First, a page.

Siva’s background includes a degree in Chemical Engineering, with 7 years experience in manufacturing, including several years in Quality Assurance work for medical product companies, plus 7 years experience in documenting a variety of software projects, including telecommunications and banking solutions. This experience, in addition to his consultancy work with Malaysian franchisors in understanding their businesses, and sharing that understanding with their franchisees through operations manuals, all give him a unique perspective in helping clients to improve their own communication skills.


If you are interested to attend, kindly help us to complete this simple registration form by < clicking this link >.
This is to assist us with the appropriate logistic arrangements. Thank you.

Click for more info.

Posted by Johnson Yike
(President of D'Utama Toastmasters Club)

Tip of the Week

Why Do Some Speakers OWN the Stage?
Tips from a Champ!

In August 2001, out of 25,000 contestants from 14 countries, Darren LaCroix (above in blue shirt) was crowned the 2001 World Champion of Public Speaking.
Last Thursday, Darren came to Minnesota and presented “Own the Stage Coaching” and I furiously took brief notes to share them with you (OK,  I really took them for myself).
Let’s first look at the “must avoids” and then at the “must haves” when speaking.
Must avoid:
  • Sameness.  Of course you know that monotone is boring.  But being at a high level of excitement throughout your speech can cause your audience to drift, too.
  • Thinking too much about what you are going to say.
“If you’re in your head, you’re dead.”
Instead, if you are telling a story, for example, don’t just say the words, but be present in the story, feeling the emotion.
  • Memorizing your speech.   Not only can you sound too stilted, but memorizing your speech also can limit your ability to respond and adjust to the audience. Don’t memorize.  Internalize.  Also, Darren believes that it is OK to use notes, as long as you just briefly refer to them (don’t read).  Your audience is there for CONTENT.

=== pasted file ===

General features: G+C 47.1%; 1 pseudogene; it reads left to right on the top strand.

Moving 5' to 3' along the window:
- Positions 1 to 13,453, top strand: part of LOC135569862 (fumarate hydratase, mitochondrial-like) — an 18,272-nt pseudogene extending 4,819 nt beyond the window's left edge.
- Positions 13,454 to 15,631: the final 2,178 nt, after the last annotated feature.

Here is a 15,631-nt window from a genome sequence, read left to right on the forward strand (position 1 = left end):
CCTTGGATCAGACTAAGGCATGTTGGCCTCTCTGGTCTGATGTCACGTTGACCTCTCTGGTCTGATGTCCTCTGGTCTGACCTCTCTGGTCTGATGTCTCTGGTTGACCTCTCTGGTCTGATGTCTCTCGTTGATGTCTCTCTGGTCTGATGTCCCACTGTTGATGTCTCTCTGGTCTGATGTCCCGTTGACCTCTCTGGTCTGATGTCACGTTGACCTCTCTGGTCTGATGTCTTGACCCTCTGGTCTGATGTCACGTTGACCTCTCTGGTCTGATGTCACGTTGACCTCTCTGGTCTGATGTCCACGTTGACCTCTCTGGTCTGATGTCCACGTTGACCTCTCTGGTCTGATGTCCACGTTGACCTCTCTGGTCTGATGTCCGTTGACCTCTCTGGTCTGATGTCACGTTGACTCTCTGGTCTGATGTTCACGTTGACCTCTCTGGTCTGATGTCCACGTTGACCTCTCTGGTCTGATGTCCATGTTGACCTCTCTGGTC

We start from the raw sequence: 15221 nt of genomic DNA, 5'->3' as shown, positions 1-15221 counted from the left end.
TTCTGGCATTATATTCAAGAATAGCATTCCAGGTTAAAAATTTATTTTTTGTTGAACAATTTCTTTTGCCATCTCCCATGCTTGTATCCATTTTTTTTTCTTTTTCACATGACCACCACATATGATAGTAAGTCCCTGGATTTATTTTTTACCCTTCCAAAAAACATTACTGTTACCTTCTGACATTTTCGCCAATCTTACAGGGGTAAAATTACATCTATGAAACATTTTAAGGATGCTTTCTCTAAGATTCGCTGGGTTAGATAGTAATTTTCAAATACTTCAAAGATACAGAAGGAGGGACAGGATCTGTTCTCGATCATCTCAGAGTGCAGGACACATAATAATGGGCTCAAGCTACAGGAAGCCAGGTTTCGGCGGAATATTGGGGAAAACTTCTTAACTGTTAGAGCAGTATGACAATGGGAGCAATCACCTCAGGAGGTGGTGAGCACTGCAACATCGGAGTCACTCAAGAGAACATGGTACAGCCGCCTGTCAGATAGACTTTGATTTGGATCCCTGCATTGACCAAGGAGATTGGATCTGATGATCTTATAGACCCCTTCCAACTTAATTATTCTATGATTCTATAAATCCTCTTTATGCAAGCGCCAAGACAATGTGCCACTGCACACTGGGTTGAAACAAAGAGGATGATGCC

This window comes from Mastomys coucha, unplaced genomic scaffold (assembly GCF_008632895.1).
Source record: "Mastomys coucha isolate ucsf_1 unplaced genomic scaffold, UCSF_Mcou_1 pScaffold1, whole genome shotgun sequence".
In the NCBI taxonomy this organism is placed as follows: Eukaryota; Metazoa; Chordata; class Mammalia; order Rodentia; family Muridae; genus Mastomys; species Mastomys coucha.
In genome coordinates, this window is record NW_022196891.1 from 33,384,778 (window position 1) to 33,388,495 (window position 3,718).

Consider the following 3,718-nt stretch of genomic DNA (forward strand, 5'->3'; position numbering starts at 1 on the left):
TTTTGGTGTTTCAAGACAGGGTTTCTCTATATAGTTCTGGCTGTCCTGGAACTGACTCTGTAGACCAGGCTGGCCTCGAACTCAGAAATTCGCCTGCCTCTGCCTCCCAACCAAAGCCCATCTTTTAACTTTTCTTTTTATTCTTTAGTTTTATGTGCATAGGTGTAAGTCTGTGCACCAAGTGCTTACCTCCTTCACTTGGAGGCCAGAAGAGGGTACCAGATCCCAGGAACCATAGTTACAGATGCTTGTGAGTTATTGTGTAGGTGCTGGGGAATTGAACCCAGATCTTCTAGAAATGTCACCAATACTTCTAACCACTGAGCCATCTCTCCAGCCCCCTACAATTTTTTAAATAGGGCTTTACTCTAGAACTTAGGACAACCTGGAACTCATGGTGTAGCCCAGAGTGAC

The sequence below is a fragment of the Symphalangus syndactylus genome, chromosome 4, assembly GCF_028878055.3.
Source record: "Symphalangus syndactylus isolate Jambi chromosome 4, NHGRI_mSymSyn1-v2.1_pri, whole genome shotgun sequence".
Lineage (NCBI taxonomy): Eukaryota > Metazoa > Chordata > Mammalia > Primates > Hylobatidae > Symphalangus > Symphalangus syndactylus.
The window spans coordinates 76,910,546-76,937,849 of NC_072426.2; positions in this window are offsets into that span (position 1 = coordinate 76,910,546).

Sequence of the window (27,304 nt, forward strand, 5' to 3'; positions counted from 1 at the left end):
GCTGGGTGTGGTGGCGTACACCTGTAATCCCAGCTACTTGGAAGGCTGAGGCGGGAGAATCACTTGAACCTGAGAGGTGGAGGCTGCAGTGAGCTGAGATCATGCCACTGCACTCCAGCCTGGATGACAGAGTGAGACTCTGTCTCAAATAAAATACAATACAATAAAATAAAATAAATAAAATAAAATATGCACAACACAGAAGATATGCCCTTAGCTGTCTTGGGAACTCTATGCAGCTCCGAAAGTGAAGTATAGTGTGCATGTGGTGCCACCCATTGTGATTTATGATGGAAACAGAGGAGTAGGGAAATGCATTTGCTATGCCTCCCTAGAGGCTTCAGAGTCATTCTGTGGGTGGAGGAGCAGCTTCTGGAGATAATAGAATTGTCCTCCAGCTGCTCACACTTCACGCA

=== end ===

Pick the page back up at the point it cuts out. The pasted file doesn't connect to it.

• Gestures.  Gesturing just to have “gestures” can look almost comical.  Think “body language” and allow your body to “speak.”
  • Taking too long to get to the first story.  And, when you get there, piling on too many details. Use more dialog and less narration.
“It doesn’t matter what you say; it matters what the audience sees when you say it.”
Must have:
  • Audience–Do, Think, Feel. Know what you want your audience to think, feel or do when you are done speaking.  Write this foundation of your speech in 10 or fewer words.
When you are done speaking, what do you want your audience to do, think or feel?
  • Pause to reflect. Don’t pause for effect.  If you ask the audience a rhetorical question, give them time to mentally answer the question.  Or, as Darren says they say on the East Coast, “Shut up.”
The most important part of the presentation is the thought process of the person in the audience.
  • You-focused questions.  Don’t ask questions like, “Have any of you been to Las Vegas?”  Instead say, “Have you been to Las Vegas?”  Talk to the audience as though you are having a one-to-one conversation over coffee.  Be aware of your I:YOU ratio.
Speak to one.  Look to all.
  • Holograms.  Where ever you tell a story the audience makes a “hologram” of the scene.  Be careful not to mix up your holograms.  Darren gave the example of a speaker who told a story in which he knelt at his father’s coffin.  Later in the speech, he told a story about his family going on a picnic.  The speaker acted out spreading the picnic blanket in the same spot as–you guessed it–the coffin!  Have your stories at different parts on the stage.  Then you also can refer back to them with pointing to that same spot.
  • Purposeful movement. Don’t just move from one side of the stage to the other out of nervous energy or the feeling that you have to talk to the other side of the audience.  For example, move to other parts of the stage to make your points (the points can be at different parts of the stage, much like story scenes).
  • Tap and Transport.  Get your audience thinking about themselves (which taps into the WIIFM (What’s In It For Me?) question and then transport them into your story.  As Darren mentioned, this concept comes from the 1999 World Champion Craig Valentine (Tap, Tease and Transport).
  • Use VAKS within 60 seconds to bring the audience into your story.  Use different modes of sensory communication at the start:  Visual, Auditory, Kinesthetic (body movement) and Smell.  Here’s an example (which I just made up), that uses VAK: Shaking like a high school student giving her first speech, I walked on stage and looked into 600 eyeballs as the conversations of the conference attendees went from a loud roar to a quiet murmur of anticipation. 
  • Transition Phrases.  You can transition from point to point with silence, but you also can use effective transition phrases that tie your points together.
The example that Darren gave came from his world champion speech.
    • Setting up point 1 (a story):  Dr. Goddard had a ridiculous idea.
    • Point 1: Dr. Goddard story
    • Transition phrase:  I remember when I had a ridiculous idea.
    • Point 2:  My ridiculous idea story
Do fewer of the “must avoids” and more of the “must haves” to take your speech from good to GREAT and OWN THE STAGE.
Side note:  Don Matthews (to my right in the above picture) obtained a small stage, one that he got to keep, for the event. Don says, “Now I really OWN A STAGE!”